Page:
I wrote this earlier this year on my private blog, but it’s such a good introduction to Dean, I thought I’d post it for you.
For as long as I’ve known him, Dean has been fascinated — well, maybe obsessed — with curling. Yes, it snows in Maryland, where he’s from, but Maryland is south of the Mason Dixon line and is, at least according to Dean’s dad, in the south. Curling isn’t exactly a cultural norm in the south. And in curling’s case, the south is actually anywhere below Canada, so how and when Dean’s affection for the game — which he’s never played — started, I really don’t know. But there it is. There. It. Is.
(I’m using the word ‘game,’ by the way, in deference to my sister. She’s the only athlete in my family — a damn good one — and she has certain, let’s say, athletic sensibilities. Sensibilities brutally worn into shape by years of sweat, pain and glory, pushing her body to perform in ever stronger, smarter ways, with greater flexibility, agility, endurance, etc. Should you, in your lazy ignorance and unforgivable naivete suggest that curling is a sport, my sister is likely to launch her impeccably-tuned body at your throat and rip out your jugular. Never mind that it’s in the Olympics. A stupid, inexplicable lapse in the IOC’s judgment that borders on being an international atrocity. So, OK. Curling is a game.)
There is some logic to Dean’s attraction (not that that’s remotely required for Dean to be obsessed with something). He likes aiming games. Pool, bowling, darts. Quarters. And curling has the added appeal of being just a little bit ridiculous. Sweeping the ice like mad to keep the stone moving. Intentionally making one foot super slippery on the ice. Really, it’s perfect for him.
So, it wasn’t all that surprising when he asked me if I’d go curling with him.Well, wait a minute. Let me restate that. It wasn’t surprising that, in theory, he wanted to go, or that, in theory, he wanted me to go. When it became evident this wasn’t a theory, THAT was surprising.
Turns out, there’s an ice rink in the valley where we live, only about 15 minutes away, and they have a curling club. With members. Devoted members. Teaching members.
Apparently, curling enjoys a surge in popularity in the south during the winter Olympics. Those in the know say it happens every time. So, the Hollywood Curling Club (whose rink is nowhere near Hollywood) offers several clinics in the weeks before, during and right after the games. (Funny that expression — “the games.” Shouldn’t it be “the sports?”)
Dean would have been crazy gung-ho to go no matter what. But then a little poking around revealed that there is such a thing as accessible curling. In fact, the US has a paralympic team (sorry, Tash). The rules are a little different (no sweepers and disabled curlers use a stick to push the stone) but it’s an established version of the game and — hold on, here it comes — the club in the Valley has all the equipment and TEACHES this version! OH, YEAH! It was a done deal.
Since the clinics are on Sundays, Dean asked if we could go for some date day. Sure. No sweat. I’m not the least interested in curling, myself, but what the hell. We’ll give it a try.
Then it became evident that the Sunday in question was Valentine’s Day. Hmmmmmmmm. When date day falls on a holiday, especially one devoted to the couple, does one partner still get to pick the activity? What if it’s the boy and he wants to go curling??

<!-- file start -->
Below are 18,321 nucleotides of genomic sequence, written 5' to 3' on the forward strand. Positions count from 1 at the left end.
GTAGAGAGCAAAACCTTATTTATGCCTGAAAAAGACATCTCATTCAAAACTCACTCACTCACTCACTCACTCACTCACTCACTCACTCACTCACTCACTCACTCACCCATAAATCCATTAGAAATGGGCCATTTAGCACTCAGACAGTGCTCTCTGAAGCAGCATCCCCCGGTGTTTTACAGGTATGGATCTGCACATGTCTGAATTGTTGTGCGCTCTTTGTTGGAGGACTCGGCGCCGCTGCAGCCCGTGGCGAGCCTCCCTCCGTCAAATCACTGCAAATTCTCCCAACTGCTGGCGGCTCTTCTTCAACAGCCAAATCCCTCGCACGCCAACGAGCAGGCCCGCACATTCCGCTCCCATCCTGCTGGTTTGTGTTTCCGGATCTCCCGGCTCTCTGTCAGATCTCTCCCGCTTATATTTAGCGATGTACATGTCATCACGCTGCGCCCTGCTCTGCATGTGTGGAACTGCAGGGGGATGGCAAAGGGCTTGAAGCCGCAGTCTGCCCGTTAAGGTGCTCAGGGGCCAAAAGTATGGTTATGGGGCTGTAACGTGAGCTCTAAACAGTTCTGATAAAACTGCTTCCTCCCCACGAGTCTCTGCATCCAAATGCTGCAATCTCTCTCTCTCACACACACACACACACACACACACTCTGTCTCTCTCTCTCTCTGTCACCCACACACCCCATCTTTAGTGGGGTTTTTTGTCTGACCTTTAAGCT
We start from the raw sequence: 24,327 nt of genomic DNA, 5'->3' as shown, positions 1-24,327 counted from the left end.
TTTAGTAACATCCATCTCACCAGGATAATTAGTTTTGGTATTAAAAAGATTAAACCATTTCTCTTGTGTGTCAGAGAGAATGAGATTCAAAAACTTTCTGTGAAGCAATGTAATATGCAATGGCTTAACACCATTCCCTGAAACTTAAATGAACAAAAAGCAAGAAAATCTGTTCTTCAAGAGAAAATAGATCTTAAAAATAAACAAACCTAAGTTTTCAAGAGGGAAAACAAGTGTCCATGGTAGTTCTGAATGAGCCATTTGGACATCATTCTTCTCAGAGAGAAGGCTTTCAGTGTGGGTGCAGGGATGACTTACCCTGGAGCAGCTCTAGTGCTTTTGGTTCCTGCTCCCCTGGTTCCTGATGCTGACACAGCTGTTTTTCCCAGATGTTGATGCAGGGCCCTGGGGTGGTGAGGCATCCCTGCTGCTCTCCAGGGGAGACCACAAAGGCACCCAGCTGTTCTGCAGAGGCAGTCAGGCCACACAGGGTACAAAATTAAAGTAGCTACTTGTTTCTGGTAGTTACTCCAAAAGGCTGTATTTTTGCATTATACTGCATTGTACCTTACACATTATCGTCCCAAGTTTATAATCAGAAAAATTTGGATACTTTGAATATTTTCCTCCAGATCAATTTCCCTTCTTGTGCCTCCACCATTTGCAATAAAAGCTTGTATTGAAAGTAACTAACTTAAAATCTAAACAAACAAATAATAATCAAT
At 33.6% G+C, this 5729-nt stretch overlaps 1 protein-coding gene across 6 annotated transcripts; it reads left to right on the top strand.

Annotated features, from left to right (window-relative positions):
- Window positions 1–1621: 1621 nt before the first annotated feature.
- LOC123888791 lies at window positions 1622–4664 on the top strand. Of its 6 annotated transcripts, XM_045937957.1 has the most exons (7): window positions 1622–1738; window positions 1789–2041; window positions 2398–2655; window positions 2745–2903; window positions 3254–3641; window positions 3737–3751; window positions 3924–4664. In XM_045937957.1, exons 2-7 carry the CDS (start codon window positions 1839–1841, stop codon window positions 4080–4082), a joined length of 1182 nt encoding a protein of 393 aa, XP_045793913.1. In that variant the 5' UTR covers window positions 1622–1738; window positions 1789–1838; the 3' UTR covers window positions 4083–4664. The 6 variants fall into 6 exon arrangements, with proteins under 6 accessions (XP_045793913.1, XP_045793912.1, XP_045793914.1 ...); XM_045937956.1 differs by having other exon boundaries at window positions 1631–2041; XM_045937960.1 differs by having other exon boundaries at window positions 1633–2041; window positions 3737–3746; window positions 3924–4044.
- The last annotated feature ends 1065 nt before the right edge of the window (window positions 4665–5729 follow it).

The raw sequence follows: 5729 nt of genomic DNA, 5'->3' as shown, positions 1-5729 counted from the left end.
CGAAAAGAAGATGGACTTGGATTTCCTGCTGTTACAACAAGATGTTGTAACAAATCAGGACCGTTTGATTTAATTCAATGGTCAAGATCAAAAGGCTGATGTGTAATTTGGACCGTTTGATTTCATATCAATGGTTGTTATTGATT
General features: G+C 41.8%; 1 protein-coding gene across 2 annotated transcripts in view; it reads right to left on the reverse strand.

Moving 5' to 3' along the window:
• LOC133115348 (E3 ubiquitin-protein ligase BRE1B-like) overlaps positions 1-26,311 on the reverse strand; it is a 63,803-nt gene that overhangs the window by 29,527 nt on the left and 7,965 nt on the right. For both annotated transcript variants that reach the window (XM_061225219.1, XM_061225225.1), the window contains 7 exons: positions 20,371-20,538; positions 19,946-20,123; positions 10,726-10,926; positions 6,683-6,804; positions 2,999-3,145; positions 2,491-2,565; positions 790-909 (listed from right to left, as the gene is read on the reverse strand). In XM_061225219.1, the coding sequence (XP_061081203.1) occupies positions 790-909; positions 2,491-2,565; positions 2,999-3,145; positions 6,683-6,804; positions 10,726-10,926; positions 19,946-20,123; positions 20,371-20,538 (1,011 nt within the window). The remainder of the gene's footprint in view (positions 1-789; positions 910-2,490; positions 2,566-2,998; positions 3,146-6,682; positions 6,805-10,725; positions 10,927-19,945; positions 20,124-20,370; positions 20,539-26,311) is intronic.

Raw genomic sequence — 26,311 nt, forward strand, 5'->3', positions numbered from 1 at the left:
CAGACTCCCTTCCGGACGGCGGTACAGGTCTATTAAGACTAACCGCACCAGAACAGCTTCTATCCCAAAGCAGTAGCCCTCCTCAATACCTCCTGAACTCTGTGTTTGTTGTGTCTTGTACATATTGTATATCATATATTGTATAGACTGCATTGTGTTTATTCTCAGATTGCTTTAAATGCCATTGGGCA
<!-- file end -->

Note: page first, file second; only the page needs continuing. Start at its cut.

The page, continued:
Apparently, I’m just not that attached to how Valentine’s Day gets commemorated. Last year, we went out to dinner, not to a fancy, romantic restaurant but to Dean’s choice — Professor Hogley Wogley’s Tyler, Texas BBQ, where bibs are required and if you want a vegetable, you better bring it. The food (aka meat) is great and we had fun sitting next to each other in the booth, sucking down really good BBQ and licking our fingers. (Our own.) (Not each other’s.) Curling certainly wasn’t something I’d ever considered doing on Valentine’s Day (or any other day, for that matter), but why not?
So after raspberry brownies, 7 cards (another one turned up inside my computer), breakfast, snuggling and movies, we went curling.
It’s a lot harder than it looks. People were falling all over the ice. And the stone is bloody heavy. It weighs more than 40 pounds. The first dozen times I tried pushing it with the stick, I couldn’t even get it into play, much less into the zone where you score! (Which is called the house.) (I could sense you were dying to know.) And my arm was killing me. My arm. My not-exactly-weak, pushes-a-wheelchair-all-day arm. And then I thought, my arm. My not-exactly-weak, HAS-to-push-a-wheelchair-all-day arm. Can you see it? Me, the next day, wheeling around in circles, my right arm hanging lifeless at my side.
Dean was having a similar problem with his left, butt cheek. Able-bodied curling requires this crouch and slide action, and though he was mighty graceful (see stunning picture below), his ass wasn’t exactly happy. By the end of the night, we had between us only three working limbs and four frozen fingers. But, I have to admit, it was fun. And we both improved a lot.
As it turned out, I’d been practicing on a length of ice in between two groomed curling lanes, so the ice was much rougher. When I finally got in an actual lane, the massive shove I’d been perfecting shot the stone not only into the house but through it and beyond, right out of play. I spent the rest of the night learning how to pull back.
There are actually a million tricks to learn, all kinds of ways of finessing the stone, but I’m not sure my attention for curling will hold. As a disabled curler, there is less for me to do on the ice which means a lot of sitting around doing nothing, and I can think of much warmer places to do that. But, we’ll see. I know Dean wants to go back (“They have leagues!“). Who knows. Maybe curling will become our thing. At least every other Sunday.